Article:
I’ve been teaching myself to fly fish this summer. And it’s been a complete disaster. I’ve spent the majority of my time either literally in the river (you’re not supposed to wade in raging rapids apparently), picking flies out of the skin on my face or the trees behind me, and faking casting (flinging the line all around to look cool) to not look so much like an idiot in front of the clearly more polished anglers on the river. That probably had the opposite effect.
I thought I would enjoy fly fishing – the challenge, the reward, the solitude. I even took lessons. But two weeks ago, after a half-dozen times out on the water, I was ready to quit. “I just suck at this,” I resigned to myself.
It’s scary how weak the mind can become the moment it encounters the slightest bit of discomfort. But this is what happens whenever we start something new or different. Our brains frantically search for its default survival mode: Comfort.
Before I quit for good, I decided to try and push through this destructive instinct one last time and drove my truck out to the river.
It was the kind of summer night they make movies about. There was a slight warm breeze and the orange glow of the setting sun illuminated sunbeams through pollen particles in the air. The light reflected off the cool, clear water on the river. The familiar smell of smoldering campfires filled the air and the crickets were starting to sing.
I carefully prepped my fly rod and went down to the river. As I looked downriver, I saw two other anglers. For some reason, I panicked. I started worrying about what I looked like. What would they think of me? They can tell I am a beginner, I am sure. I got so distracted that I forgot everything I learned. I couldn’t tie my flies, I kept tripping and falling in the water, and my line was getting caught on everything. Finally, I got my flies tied and my feet steadied and started to cast. My first cast got caught it the weeds behind me and I spent the next 15 minutes untangling it. On my second cast, my fly wouldn’t float and started to sink. I again started looking at the other anglers. They looked so perfect.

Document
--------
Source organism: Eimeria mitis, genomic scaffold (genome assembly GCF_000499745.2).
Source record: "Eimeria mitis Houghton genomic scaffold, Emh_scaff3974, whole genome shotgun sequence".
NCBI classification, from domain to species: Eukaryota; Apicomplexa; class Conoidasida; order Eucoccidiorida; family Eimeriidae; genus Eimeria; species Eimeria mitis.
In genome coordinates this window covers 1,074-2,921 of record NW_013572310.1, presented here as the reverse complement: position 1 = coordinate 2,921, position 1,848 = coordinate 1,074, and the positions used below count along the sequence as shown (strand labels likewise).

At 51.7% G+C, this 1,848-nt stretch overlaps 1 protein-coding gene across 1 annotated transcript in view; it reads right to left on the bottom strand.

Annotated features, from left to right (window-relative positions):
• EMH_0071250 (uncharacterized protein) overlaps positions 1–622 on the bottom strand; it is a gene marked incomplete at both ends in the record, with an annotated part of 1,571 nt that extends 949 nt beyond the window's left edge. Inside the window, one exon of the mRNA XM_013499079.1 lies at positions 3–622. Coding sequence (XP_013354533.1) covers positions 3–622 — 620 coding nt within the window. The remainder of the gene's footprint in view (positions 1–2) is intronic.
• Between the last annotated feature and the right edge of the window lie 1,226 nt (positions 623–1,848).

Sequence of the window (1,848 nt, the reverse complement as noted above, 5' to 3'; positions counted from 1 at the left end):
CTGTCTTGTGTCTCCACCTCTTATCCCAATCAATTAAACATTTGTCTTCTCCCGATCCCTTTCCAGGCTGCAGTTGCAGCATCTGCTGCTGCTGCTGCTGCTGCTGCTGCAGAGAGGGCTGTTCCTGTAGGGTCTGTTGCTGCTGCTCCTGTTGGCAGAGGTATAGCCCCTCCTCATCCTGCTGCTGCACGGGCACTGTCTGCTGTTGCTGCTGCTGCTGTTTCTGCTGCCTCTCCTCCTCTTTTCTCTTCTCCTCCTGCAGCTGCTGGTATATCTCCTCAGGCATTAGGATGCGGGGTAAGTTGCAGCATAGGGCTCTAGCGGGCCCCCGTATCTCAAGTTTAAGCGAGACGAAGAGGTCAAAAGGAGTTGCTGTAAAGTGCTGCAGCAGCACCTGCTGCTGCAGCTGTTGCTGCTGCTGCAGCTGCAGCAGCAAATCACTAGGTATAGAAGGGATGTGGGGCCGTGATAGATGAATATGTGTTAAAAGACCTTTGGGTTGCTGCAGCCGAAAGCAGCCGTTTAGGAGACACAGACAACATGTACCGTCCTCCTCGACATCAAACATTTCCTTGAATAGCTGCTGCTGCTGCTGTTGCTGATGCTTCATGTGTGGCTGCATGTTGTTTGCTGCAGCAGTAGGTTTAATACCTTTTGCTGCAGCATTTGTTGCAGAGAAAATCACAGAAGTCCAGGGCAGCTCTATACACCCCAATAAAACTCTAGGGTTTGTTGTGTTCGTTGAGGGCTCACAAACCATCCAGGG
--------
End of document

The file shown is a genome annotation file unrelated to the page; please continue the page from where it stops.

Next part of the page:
“I am done,” I thought to myself.
I trudged out of the water and up onto the dirt road near the riverbank. I walked about a fourth of the way back to my truck, when I felt the urge to stop to look at the river. It was just so peaceful. Standing on the side of the dirt road, I happened to look down at my shoulder and saw a distinctive silver insect with what looked like a long tail. It was just sitting there as if to say, “Look at me!” As I looked at it, an image of the hand-me-down fly box from my grandfather-in-law flashed into my mind. It had a fly that looked exactly like the one sitting on my shoulder.
I thought about the flies the other anglers were using that night. This one was much smaller and not brightly-colored. “It couldn’t possibly work,” I thought to myself.
But suddenly, I felt a sense of clarity: “I am going to try that fly,” I resolved.